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Analysis and comments on The Garden by Ezra Pound

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Comment 9 of 99, added on December 4th, 2005 at 11:30 PM.

A perfect example of why you must understand every word used in a poem!
Samain (or Samhain) was the Celtic harvest festival and the precusor to our
modern Halloween. The Celts believed that on the eve of Samain, the door
between the world of the living and the dead was opened and the dead walked
among the living (they even left out sweets for them!)...see if that
changes your analysis or opinion of this poem. (As for me, I'm reminded of
all the intricacies of menopausal women, but then again, that's just my
opinion, and clearly everyone's got one!)

Carly Cobb from United States
Comment 8 of 99, added on November 5th, 2005 at 3:15 PM.

Trite and sophomoric!

Barbara Hafner from United States
Comment 7 of 99, added on August 18th, 2005 at 10:41 PM.

i think the poem talks of a modern individual,who in this world needs to
talk ,needs a company....In this poem we see the focus shifting from
external to the internal....telling how empty one feels within.

vandana wadhawan from India
Comment 6 of 99, added on June 16th, 2005 at 12:56 AM.

it is obvious that the woman in this poem is very wealthy, but yet she does
not feel satisfied with all her riches as she yearns for children of her
own which,clearly, money can never buy. in the last stanza, it was stated
'She would like some one to speak to her,And is almost afraid that I will
commit that indiscretion.' i inferred that she really wanted to speak with
someone-anyone-despite their status but yet could not do so because of her

Cheryl Saw from Singapore
Comment 5 of 99, added on June 15th, 2005 at 8:04 PM.

This poor woman is ‘owned’ by a man, her father? her husband? and lives in
a dream of life that is stultifying in it’s rigid adherence to ‘proper’ and
‘traditional’ manners of behavior. Her removal from nature by these social
codes is causing her to die inside as see feels she must crush any emotion
all of which comes from the animal side of man’s soul. Clearly as she is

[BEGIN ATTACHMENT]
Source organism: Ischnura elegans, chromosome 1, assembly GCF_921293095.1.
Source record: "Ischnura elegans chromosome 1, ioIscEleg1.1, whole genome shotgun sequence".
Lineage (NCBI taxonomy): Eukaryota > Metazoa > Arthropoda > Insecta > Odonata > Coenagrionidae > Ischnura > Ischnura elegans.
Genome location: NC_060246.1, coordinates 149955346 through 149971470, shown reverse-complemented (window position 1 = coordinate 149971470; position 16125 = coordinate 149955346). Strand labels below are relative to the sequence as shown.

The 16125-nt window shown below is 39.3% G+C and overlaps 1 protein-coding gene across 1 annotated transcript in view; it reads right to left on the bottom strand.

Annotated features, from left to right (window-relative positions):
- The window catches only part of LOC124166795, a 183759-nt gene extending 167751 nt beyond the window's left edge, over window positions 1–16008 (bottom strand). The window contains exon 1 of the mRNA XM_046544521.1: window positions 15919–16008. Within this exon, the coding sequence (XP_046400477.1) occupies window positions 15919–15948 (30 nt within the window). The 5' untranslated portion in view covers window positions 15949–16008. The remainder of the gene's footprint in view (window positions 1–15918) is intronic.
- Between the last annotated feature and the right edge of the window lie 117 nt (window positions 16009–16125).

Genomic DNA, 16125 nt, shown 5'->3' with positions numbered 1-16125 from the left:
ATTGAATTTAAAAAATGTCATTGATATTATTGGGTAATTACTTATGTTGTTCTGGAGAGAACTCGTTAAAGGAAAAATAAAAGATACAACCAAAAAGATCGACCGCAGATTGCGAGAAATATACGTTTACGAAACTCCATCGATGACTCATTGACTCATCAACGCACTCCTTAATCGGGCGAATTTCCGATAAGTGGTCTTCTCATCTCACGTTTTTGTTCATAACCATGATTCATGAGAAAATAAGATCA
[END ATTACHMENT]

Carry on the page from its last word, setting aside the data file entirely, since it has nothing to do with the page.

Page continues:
unable to live, as well she is unable to produce the quantity of children
that poor folks can as she is required to play hostess and has been perched
upon a pedestal as a living breathing goddess. Unfortunately by becoming
that which she is ‘seen’ as, she becomes unapproachable, thus caught in a
trap of not-life.

Lawrence Turner from United States
Comment 4 of 99, added on March 13th, 2005 at 9:49 PM.

This woman, like many beautiful, intellectual women,
is caught up in the mannerisms and roles of her
daily life. Bored, like so many of us, she wanders
in envy of those whose lives seem simpler, mundane,
perhaps easier in the lack of angst brought by a
higher IQ, a higher level of responsibility. Yet,
despite her privilege, she is aware that her identity
is slight and she wavers in the winds of reality. Pound,
the essential male 'I' notices her, knows what she
needs and catches her attention, inviting her to the
'other side' of herself. She, hesitant, knows too
well the cost, wants to run, but wavers, considering. A lovely, poignant

Susan from United States
Comment 3 of 99, added on March 9th, 2005 at 2:42 PM.

The woman in this poem was incredibly sad and lonely. I felt that she had
longed for a child for a very long time. She was wealthy, but her money
could not provide for her the one thing that she wanted and needed most.
Having grown up in an affluent environment, she felt superior to the poor
women, but at the same time she envied them. They had what she could not,
a child of their own. She wanted to reach out and touch the children, if
only for a moment, to satisfy her maternal longings, but she could not; for
to do so, would be to cross forbidden boundaries. She was trapped in a
lonely and empty existence, her only comfort being her wealth.

Beverly Rutledge from United States
Comment 2 of 99, added on November 17th, 2004 at 7:52 PM.

this poem is about class structure - and how it is dying out. the woman in
the poem is emotionally weary (anemia) but also physically as in 'those'
days the very wealthy families holding title married among the family to
keep the blood line "pure": this of course can only be done for so long
before it is physically impossible to reproduce due to lack of new genes.
that is why "in her is the end of breeding"...there is so much more to this
poem, but the woman, dressed up incredibly fancily for the park is wanting
to show her wealth but at the same time wishing she were as strong and
robust as the poor people (they all have a wider gene selection providing
for healthier humans). She wants to be talked to by them, but at the same
time doesnt want them to. Thats why it says, in the last three lines of the
"She would like some one to speak to her,
And is almost afraid that I
will commit that indiscretion."
"I" being the speaker of the poem whom we can assume is one of the "filthy,
sturdy, unkillable" "poor" people

rebecca from Canada
Comment 1 of 99, added on November 12th, 2004 at 5:27 PM.

it speaks about emotional suicide.....Anyone out there
gental enough to penetrate me softly? I need to be rebuilt or at the very
least beat.

jen wolfe from United States

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Information about The Garden

Poet: Ezra Pound
Poem: The Garden
Added: Feb 20 2003
Viewed: 59733 times
Poem of the Day: Oct 26 2006

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